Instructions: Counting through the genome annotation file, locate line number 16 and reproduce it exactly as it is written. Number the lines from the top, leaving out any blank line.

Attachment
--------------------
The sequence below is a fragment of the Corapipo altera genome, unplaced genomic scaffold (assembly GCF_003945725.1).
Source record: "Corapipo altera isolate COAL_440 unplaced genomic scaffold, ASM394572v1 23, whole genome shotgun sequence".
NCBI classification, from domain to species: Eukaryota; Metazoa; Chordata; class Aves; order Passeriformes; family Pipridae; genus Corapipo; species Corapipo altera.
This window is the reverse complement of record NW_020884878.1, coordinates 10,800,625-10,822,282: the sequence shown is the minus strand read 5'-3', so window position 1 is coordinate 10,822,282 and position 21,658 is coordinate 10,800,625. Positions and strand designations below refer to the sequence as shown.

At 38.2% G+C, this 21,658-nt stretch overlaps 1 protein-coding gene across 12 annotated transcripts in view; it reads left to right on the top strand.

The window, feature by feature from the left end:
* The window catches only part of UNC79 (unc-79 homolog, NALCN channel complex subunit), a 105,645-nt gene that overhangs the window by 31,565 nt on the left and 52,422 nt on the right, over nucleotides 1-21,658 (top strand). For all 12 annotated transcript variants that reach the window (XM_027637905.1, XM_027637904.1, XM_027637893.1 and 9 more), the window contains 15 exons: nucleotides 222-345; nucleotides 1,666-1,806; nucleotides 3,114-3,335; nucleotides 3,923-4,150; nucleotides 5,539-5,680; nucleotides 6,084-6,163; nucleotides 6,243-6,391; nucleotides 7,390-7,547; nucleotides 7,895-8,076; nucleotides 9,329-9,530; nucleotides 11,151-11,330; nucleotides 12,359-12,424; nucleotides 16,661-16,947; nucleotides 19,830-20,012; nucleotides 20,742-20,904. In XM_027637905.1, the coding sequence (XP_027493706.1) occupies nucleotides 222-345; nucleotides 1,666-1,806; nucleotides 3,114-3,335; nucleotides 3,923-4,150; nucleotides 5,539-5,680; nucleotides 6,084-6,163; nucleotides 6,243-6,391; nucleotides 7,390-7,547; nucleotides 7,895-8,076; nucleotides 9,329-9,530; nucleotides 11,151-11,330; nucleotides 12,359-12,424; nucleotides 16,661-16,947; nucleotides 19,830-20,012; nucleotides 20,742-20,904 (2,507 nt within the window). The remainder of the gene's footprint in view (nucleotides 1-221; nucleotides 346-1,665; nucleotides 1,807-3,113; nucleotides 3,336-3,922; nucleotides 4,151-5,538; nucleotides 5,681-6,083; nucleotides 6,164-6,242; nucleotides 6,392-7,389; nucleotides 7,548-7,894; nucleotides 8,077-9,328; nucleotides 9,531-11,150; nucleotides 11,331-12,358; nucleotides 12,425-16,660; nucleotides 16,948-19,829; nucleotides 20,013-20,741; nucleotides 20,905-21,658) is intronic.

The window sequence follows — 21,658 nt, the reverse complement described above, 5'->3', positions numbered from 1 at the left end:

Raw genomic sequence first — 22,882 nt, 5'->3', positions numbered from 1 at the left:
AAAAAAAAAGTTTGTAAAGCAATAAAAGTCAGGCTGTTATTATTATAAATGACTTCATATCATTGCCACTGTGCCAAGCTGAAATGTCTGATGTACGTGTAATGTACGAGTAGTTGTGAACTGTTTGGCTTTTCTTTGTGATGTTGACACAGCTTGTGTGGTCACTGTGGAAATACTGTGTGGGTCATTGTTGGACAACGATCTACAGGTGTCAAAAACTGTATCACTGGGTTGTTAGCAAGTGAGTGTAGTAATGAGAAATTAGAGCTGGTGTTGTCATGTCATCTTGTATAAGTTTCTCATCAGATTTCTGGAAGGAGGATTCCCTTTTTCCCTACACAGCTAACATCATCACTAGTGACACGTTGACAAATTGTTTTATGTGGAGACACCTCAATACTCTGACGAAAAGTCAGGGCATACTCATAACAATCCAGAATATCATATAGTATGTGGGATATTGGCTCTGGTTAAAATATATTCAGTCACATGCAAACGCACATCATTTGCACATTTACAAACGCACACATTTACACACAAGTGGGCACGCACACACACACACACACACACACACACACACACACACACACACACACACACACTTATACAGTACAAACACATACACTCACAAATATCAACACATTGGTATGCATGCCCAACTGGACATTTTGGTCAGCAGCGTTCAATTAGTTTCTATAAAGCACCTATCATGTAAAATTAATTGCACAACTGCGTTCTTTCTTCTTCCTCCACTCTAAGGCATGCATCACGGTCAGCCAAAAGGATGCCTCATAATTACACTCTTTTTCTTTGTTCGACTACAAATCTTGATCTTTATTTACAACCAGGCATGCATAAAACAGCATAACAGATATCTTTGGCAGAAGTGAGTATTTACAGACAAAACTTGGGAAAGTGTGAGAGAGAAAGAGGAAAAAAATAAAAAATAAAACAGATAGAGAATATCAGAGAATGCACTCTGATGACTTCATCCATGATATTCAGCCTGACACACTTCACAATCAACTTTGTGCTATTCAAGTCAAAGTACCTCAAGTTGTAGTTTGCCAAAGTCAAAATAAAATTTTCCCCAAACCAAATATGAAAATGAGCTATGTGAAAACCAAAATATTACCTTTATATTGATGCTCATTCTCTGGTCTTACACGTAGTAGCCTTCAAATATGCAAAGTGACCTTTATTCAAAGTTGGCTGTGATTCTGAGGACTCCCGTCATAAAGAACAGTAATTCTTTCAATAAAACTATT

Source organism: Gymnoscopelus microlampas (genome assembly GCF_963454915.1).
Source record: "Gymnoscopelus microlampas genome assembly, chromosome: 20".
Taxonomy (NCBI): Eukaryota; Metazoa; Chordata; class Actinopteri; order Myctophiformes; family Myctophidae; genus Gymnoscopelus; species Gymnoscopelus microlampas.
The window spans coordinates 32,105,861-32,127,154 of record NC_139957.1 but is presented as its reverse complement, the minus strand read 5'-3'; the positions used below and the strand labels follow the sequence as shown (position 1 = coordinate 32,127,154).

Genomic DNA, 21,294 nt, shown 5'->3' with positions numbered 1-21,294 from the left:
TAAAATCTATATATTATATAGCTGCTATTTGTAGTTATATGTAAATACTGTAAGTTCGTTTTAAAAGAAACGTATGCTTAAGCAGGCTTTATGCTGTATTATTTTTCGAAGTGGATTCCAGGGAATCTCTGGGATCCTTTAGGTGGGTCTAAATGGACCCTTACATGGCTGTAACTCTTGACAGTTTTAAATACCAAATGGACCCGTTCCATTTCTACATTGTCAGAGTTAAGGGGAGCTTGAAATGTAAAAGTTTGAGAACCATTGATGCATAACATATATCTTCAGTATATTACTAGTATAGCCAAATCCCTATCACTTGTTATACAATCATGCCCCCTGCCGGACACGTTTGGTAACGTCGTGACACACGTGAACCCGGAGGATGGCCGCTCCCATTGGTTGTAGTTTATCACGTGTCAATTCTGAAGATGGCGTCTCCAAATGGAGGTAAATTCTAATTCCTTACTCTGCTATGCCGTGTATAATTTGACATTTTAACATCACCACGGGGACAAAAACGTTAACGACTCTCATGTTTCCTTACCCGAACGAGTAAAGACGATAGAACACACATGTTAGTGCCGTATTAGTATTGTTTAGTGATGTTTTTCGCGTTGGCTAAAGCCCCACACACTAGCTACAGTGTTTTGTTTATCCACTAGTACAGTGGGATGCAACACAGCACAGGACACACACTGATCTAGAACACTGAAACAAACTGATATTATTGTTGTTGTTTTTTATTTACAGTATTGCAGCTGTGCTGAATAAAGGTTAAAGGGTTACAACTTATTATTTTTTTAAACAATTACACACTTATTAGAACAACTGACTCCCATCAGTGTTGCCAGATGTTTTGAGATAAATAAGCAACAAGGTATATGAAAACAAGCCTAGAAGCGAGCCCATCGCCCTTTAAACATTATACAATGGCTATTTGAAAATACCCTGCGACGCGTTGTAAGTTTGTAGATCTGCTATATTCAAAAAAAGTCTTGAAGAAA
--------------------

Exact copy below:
TAAAATCTATATATTATATAGCTGCTATTTGTAGTTATATGTAAATACTGTAAGTTCGTTTTAAAAGAAACGTATGCTTAAGCAGGCTTTATGCTGTATTATTTTTCGAAGTGGATTCCAGGGAATCTCTGGGATCCTTTAGGTGGGTCTAAATGGACCCTTACATGGCTGTAACTCTTGACAGTTTTAAATACCAAATGGACCCGTTCCATTTCTACATTGTCAGAGTTAAGGGGAGCTTGAAATGTAAAAGTTTGAGAACCATTGATGCATAACATATATCTTCAGTATATTACTAGTATAGCCAAATCCCTATCACTTGTTATACAATCATGCCCCCTGCCGGACACGTTTGGTAACGTCGTGACACACGTGAACCCGGAGGATGGCCGCTCCCATTGGTTGTAGTTTATCACGTGTCAATTCTGAAGATGGCGTCTCCAAATGGAGGTAAATTCTAATTCCTTACTCTGCTATGCCGTGTATAATTTGACATTTTAACATCACCACGGGGACAAAAACGTTAACGACTCTCATGTTTCCTTACCCGAACGAGTAAAGACGATAGAACACACATGTTAGTGCCGTATTAGTATTGTTTAGTGATGTTTTTCGCGTTGGCTAAAGCCCCACACACTAGCTACAGTGTTTTGTTTATCCACTAGTACAGTGGGATGCAACACAGCACAGGACACACACTGATCTAGAACACTGAAACAAACTGATATTATTGTTGTTGTTTTTTATTTACAGTATTGCAGCTGTGCTGAATAAAGGTTAAAGGGTTACAACTTATTATTTTTTTAAACAATTACACACTTATTAGAACAACTGACTCCCATCAGTGTTGCCAGATGTTTTGAGATAAATAAGCAACAAGGTATATGAAAACAAGCCTAGAAGCGAGCCCATCGCCCTTTAAACATTATACAATGGCTATTTGAAAATACCCTGCGACGCGTTGTAAGTTTGTAGATCTGCTATATTCAAAAAAAGTCTTGAAGAAA